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In the year 1800, when certain projects were formed to abridge the religious liberties of the Dissenters, Mr. F. corresponded with some distinguished senators on the subject, and in a very respectful and judicious, but firm and upright manner, pointed out the pernicious, tendency of the measures in contemplatiou. Copies of these letters now lie before me. But as I should not think it justifiable to publish them, without the express approbation of the gentlemen to whom they were addressed; so I conceive there is no occasion to solicit their consent; as it is well known the design was abandoned, and indeed issued, through the good hand of God, and the kind dispositions of government, in the confirmation and extent of our liberties.
Mr. Fuller's first Marriage—His Parental Affection--Account of his Daughter SarahMrs. Fuller's Illness and Death-Lines written by himself in Reference to that Event-His second Marriage to the Daughter of the Rev. Mr. Coles, of whom some Account is given in a Note—His Second Family--Domestic Comfort-Distress respecting his Eldest SonAccount of his Nephew, Joseph Fuller-Mr. Fuller's concern for the Spiritual Welfure of more Distant Relatives and Friends.
MR. FULLER'S first wife was Miss Gardiner, the daughter of Stephen and Sarah Gardiner, people of respectable character at Burwell in Cambridgeshire; to whom he was married Dec. 23, 1776. The original name of the family was Gardner, and a tradition has been preserved, that it was changed to Gardiner, at the instigation of Stephen Gardiner, who was Bishop of Winchester in Queen Mary's reign; though it is hard to divine his motive for wishing this alteration, as no reason
of relationship is assigned for it: but so it is said that it was. Mrs. Fuller was born in 1756, and died 1792. She had in all eleven children, three of whom were buried at Soham, five at Kettering, one in the sea, and two survive.
All of those who were removed by death were very young, excepting two; namely, a daughter, who was between six and seven years of age; and his eldest son, who died at sea, when he was about twenty-seven years old. The loss of the former was a very severe trial, of which I shall insert a full and particular account. The latter, as is well known to many, was a source of unspeakable distress for several years; yet a brief relation of this affliction may be truly instruetive both to parents and to young people. Some degree of hope attended it in the end.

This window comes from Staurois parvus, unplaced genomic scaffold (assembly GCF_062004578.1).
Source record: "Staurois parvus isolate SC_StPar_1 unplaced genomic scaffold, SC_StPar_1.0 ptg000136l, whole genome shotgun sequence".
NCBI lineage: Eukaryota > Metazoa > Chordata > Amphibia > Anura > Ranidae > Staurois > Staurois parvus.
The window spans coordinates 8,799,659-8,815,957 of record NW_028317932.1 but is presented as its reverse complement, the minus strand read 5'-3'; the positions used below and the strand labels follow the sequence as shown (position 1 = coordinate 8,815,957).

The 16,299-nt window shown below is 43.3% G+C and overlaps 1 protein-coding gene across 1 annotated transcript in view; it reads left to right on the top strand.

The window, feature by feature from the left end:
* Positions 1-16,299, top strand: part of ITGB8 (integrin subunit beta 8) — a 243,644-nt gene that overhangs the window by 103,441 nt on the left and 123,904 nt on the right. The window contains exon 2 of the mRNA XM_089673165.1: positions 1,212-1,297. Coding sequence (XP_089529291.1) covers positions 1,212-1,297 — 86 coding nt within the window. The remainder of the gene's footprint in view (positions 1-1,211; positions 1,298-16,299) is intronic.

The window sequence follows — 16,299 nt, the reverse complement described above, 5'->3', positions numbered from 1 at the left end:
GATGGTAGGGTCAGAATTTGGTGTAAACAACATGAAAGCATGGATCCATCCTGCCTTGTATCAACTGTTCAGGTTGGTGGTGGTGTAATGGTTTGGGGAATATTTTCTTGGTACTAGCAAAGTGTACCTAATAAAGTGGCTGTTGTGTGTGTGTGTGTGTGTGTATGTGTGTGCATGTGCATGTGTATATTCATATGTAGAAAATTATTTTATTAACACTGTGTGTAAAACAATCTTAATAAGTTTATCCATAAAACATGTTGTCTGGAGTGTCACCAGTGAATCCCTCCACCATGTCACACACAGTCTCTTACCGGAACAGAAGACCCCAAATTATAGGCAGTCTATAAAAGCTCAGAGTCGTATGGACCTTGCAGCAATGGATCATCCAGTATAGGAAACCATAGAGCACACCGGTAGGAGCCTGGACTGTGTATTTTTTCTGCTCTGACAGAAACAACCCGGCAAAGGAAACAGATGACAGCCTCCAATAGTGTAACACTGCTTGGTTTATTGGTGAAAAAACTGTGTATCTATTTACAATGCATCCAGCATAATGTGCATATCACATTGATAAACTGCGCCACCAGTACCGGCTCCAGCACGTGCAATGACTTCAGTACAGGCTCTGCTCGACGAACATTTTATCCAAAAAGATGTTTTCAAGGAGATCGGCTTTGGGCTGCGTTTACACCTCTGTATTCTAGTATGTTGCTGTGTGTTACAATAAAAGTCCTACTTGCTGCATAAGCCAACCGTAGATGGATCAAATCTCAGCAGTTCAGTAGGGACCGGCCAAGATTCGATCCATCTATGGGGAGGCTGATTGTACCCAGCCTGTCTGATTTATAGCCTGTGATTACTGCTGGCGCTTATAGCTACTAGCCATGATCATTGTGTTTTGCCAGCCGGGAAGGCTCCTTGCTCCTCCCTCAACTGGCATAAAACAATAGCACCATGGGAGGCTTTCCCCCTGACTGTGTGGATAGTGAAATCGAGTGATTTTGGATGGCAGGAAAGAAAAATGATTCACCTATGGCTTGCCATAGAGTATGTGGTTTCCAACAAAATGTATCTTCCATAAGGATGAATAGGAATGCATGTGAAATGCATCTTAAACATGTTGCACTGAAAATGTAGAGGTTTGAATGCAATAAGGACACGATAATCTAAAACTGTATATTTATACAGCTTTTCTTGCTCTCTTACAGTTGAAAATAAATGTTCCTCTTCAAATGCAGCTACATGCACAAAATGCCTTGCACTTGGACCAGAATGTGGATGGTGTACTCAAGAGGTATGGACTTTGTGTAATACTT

For the best interests, not only of his children, but of all his relatives, both by sanguivity and affinity, Mr. Fuller always discovered a great concern. This will appear by his letters to more distant relatives, as well as by those addressed to his own children, and by other interesting documents.
With respect to his parental tenderness towards his daughter, I was an eye-witness of the uncommon degree in which it was manifested. She died May 30th, 1786, aged six years and nearly six months. She was a very
intelligent and amiable child, and gave much hopeful evidence of early piety; as I can attest from my own knowledge, as well as from the following narrative drawn up by her Father.
“ Sarab Fuller was born at Soham, Dec. 7, 1779. At the time of her birth I committed her to God; as I trust I have done many times since. Once in particular, viewing her as she lay smiling in the cradle, at the age of eight months, my heart was much affected : 1 took
in my arms, retired, and in that position wrestled bard: with God for a blessing ; at the same time offering her up, as it were, and solemnly presenting her to the Lord for acceptance.
In this exercise I was greatly encouraged, by the conduct of Christ towards those who brought little children in their arms to him for his blessing. At that time I wrote the following lives :1 Dear child! for thee my bowels how they roll!
Fruit of my body, darling of my soul;
Thy lífe may pleasure give--but O to die ! 2 To dark futurity my thoughts will run;
To that vast world when this is filed and gone :
For thee thy parent's heart is pain’d with care. 3 In whose kind hand shall I thy welfare leave?
Not in mine own-myself I cannot save:
“ 'I have frequently, when carrying her in my arms, sung over her such lines as the following, with much affection:
May'st thou live to know and fear him,
Trust and love him all thy days;
dwell for ever near him, See his face, and sing his praise.“
" Or this:
O may'st thou live to reach the place,
And sing his name to harps of gold.' “She was a child of great vivacity of spirits, but nothing remarkably vicious.
The only time in her life that I had any occasion to use a rod, was when she was about four years old, for telling a lie. Having one day a great inclination to go out, she asked leave, and then said she had obtained it, when she had not.
“ About Michaelmas, 1785, she was invited by our kind friends Mr. and Mrs. Ryland and Miss Tyler, to pay a visit to Northampton. She went, and stayed eleven or twelve weeks, during which time Mrs. Trinder kindly took her into her school. Her proficiency in reading, speiling, &c. gave us much pleasure. But, alas for us! how long will it be, ere we cease to set our eyes upon that which is not? Death was then preparing to blast our rising